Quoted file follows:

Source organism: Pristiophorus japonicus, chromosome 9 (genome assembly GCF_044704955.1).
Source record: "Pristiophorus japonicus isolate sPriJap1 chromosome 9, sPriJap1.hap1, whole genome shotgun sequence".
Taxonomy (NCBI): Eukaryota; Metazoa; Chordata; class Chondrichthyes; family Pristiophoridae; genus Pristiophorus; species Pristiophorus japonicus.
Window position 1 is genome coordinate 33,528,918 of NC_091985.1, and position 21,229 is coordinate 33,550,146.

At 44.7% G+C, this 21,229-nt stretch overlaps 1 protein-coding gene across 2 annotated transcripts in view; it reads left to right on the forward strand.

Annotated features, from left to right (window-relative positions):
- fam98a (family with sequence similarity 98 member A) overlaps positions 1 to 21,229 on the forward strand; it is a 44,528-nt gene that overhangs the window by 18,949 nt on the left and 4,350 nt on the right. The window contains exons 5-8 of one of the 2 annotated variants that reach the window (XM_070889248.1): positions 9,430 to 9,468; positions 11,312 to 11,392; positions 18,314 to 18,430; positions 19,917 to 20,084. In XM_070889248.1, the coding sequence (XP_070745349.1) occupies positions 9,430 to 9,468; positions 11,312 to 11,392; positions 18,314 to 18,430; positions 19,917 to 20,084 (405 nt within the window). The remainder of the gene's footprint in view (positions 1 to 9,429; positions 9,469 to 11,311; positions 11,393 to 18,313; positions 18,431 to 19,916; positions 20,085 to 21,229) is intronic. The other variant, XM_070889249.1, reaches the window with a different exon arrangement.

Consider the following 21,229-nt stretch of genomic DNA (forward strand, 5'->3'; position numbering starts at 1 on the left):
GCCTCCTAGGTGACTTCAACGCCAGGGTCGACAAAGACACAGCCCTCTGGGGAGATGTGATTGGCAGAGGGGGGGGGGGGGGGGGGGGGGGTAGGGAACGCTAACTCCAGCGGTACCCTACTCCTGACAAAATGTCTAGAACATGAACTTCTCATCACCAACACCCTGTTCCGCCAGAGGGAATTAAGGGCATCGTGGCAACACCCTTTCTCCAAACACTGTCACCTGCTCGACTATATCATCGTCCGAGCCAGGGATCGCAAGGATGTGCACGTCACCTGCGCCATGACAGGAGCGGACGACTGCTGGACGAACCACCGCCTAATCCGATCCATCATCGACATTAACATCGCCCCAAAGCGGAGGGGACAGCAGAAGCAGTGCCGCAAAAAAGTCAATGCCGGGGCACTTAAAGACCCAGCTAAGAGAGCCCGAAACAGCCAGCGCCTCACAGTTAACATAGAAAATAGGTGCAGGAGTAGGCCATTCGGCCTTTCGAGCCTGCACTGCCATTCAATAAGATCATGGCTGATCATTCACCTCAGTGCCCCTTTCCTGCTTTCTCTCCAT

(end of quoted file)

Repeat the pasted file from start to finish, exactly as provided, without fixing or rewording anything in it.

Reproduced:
Source organism: Pristiophorus japonicus, chromosome 9 (genome assembly GCF_044704955.1).
Source record: "Pristiophorus japonicus isolate sPriJap1 chromosome 9, sPriJap1.hap1, whole genome shotgun sequence".
Taxonomy (NCBI): Eukaryota; Metazoa; Chordata; class Chondrichthyes; family Pristiophoridae; genus Pristiophorus; species Pristiophorus japonicus.
Window position 1 is genome coordinate 33,528,918 of NC_091985.1, and position 21,229 is coordinate 33,550,146.

At 44.7% G+C, this 21,229-nt stretch overlaps 1 protein-coding gene across 2 annotated transcripts in view; it reads left to right on the forward strand.

Annotated features, from left to right (window-relative positions):
- fam98a (family with sequence similarity 98 member A) overlaps positions 1 to 21,229 on the forward strand; it is a 44,528-nt gene that overhangs the window by 18,949 nt on the left and 4,350 nt on the right. The window contains exons 5-8 of one of the 2 annotated variants that reach the window (XM_070889248.1): positions 9,430 to 9,468; positions 11,312 to 11,392; positions 18,314 to 18,430; positions 19,917 to 20,084. In XM_070889248.1, the coding sequence (XP_070745349.1) occupies positions 9,430 to 9,468; positions 11,312 to 11,392; positions 18,314 to 18,430; positions 19,917 to 20,084 (405 nt within the window). The remainder of the gene's footprint in view (positions 1 to 9,429; positions 9,469 to 11,311; positions 11,393 to 18,313; positions 18,431 to 19,916; positions 20,085 to 21,229) is intronic. The other variant, XM_070889249.1, reaches the window with a different exon arrangement.

Consider the following 21,229-nt stretch of genomic DNA (forward strand, 5'->3'; position numbering starts at 1 on the left):
GCCTCCTAGGTGACTTCAACGCCAGGGTCGACAAAGACACAGCCCTCTGGGGAGATGTGATTGGCAGAGGGGGGGGGGGGGGGGGGGGGGGTAGGGAACGCTAACTCCAGCGGTACCCTACTCCTGACAAAATGTCTAGAACATGAACTTCTCATCACCAACACCCTGTTCCGCCAGAGGGAATTAAGGGCATCGTGGCAACACCCTTTCTCCAAACACTGTCACCTGCTCGACTATATCATCGTCCGAGCCAGGGATCGCAAGGATGTGCACGTCACCTGCGCCATGACAGGAGCGGACGACTGCTGGACGAACCACCGCCTAATCCGATCCATCATCGACATTAACATCGCCCCAAAGCGGAGGGGACAGCAGAAGCAGTGCCGCAAAAAAGTCAATGCCGGGGCACTTAAAGACCCAGCTAAGAGAGCCCGAAACAGCCAGCGCCTCACAGTTAACATAGAAAATAGGTGCAGGAGTAGGCCATTCGGCCTTTCGAGCCTGCACTGCCATTCAATAAGATCATGGCTGATCATTCACCTCAGTGCCCCTTTCCTGCTTTCTCTCCAT